|Photo by Riikka Pitkanan|
|The two owner/operators, in the sugar cane field|
We hop on the back of a tractor to ride into the fields, then opt to just walk and enjoy the butter flies. I'm the only fool in wedge heels, but I manage not to trip along the rocky path. We toured the sugar cane fields, which were originally intended for ethanol development but luckily were converted for better purposes.
The distillery uses the patterns of traditional silk weavers from Laos for the labels. Their interior art work reflects the local townspeople working in the field for harvesting. They don't use chemical fertilizer or pesticides, because of the water and the workers. They don't use machines to harvest or plant, but instead hire locals, raising local earnings. Oh, and they make a damn good cocktail.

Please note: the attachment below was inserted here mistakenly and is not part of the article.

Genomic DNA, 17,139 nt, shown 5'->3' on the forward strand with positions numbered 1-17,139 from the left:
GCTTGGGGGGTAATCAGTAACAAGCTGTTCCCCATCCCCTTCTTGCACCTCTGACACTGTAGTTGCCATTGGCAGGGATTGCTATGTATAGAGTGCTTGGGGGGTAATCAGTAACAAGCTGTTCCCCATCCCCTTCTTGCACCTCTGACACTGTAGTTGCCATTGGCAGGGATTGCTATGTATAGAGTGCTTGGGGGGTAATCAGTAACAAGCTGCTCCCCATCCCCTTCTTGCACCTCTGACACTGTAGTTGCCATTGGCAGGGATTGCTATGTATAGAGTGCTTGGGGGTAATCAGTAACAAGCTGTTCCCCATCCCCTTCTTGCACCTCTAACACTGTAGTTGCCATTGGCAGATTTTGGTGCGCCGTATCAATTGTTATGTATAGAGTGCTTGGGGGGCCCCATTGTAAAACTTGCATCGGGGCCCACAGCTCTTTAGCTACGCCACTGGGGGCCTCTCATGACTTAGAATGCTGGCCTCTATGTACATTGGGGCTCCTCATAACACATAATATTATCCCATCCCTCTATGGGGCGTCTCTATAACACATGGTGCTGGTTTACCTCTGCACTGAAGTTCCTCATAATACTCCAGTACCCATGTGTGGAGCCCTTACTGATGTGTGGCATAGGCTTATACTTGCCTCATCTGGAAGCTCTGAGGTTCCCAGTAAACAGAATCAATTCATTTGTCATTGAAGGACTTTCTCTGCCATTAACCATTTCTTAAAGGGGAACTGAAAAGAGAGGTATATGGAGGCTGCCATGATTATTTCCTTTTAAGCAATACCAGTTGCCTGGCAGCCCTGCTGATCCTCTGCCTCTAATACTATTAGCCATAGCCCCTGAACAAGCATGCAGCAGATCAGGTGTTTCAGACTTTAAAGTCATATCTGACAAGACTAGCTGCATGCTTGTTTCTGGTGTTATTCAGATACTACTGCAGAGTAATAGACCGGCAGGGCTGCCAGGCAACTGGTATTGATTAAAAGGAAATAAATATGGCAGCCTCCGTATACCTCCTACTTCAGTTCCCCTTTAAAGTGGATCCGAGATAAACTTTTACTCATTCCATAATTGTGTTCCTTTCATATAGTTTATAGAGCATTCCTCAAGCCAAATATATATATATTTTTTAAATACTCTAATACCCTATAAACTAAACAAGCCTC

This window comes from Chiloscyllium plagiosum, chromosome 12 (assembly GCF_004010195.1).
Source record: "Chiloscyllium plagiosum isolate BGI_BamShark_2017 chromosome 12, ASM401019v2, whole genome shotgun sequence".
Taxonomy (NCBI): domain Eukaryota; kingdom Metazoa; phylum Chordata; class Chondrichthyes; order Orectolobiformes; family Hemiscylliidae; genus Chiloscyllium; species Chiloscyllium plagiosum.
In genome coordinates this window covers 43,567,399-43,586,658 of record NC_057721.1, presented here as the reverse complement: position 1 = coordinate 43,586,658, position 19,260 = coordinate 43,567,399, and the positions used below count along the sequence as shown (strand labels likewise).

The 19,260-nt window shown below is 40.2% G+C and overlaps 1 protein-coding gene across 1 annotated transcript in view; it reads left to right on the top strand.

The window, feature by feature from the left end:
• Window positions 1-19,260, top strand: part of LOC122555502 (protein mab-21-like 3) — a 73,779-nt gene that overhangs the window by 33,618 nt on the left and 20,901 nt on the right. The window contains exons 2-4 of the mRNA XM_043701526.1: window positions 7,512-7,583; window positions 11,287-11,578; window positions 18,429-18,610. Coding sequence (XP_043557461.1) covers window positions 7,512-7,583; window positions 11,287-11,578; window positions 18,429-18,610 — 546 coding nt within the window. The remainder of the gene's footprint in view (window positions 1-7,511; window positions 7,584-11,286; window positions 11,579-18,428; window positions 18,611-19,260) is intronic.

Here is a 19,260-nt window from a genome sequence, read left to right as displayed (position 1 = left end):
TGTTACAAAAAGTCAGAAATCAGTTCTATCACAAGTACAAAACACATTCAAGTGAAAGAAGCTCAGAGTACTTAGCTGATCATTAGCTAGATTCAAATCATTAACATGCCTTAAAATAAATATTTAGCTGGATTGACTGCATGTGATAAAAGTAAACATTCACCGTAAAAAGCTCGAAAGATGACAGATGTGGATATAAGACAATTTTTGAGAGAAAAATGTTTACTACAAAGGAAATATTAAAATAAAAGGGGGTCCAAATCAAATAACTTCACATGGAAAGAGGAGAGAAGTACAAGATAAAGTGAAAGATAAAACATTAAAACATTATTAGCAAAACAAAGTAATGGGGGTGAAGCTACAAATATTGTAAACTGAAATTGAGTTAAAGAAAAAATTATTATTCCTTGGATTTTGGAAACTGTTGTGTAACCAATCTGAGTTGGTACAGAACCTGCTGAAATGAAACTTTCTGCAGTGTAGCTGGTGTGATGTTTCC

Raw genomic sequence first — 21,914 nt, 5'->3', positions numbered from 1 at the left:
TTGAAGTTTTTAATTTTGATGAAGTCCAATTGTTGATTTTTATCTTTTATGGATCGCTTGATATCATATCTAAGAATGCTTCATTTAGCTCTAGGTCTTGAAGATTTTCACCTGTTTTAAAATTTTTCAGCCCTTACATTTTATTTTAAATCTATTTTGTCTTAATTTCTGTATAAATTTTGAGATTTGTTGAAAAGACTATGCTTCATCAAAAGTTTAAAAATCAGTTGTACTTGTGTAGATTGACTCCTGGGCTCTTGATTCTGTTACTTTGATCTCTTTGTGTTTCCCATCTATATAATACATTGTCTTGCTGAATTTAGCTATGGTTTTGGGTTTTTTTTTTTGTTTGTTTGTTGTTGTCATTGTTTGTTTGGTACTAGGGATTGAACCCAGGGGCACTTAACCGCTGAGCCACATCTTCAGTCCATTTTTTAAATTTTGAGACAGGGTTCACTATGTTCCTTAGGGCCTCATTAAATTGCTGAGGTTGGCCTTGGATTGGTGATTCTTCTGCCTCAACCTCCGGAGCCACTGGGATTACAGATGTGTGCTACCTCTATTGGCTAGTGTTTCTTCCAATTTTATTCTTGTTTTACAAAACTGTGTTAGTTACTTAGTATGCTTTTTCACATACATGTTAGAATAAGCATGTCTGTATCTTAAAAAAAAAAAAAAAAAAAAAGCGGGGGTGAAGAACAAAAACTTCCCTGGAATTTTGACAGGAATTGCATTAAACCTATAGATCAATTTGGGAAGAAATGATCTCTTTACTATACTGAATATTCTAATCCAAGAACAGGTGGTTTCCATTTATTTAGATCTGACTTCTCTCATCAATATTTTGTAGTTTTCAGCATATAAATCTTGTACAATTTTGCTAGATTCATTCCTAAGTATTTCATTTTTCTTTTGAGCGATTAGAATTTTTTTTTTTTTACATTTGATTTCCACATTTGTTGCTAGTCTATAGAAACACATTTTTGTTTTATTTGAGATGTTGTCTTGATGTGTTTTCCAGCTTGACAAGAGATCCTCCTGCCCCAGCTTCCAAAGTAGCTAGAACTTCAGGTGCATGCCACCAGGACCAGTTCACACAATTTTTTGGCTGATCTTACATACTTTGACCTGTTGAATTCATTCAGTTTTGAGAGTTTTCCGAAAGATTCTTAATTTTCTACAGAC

After enjoying the great outdoors, we drive back to the city, and head straight to the distillery's riverside bar, Laodi. Equally as enjoyable, however, as the stars start to twinkle, we realize we actually have kids. Two of them, home with the grandparents, and probably hungry. We come home to find two exhausted grandparents, one sleeping terror, and one overjoyed toddler. Apparently, they'd been inconsolable since 4pm, but the grandparents were too kind to end our drinking binge.
I won't make this a long post. Suffice it to say, Laodi rum is my new favorite drink. I left with three bottles and a mini pack to send to my dad. They're exporting to France. If you're lucky, they'll be exporting to the USA soon.
http://rhumlaodi.com/laodi.html check out their website!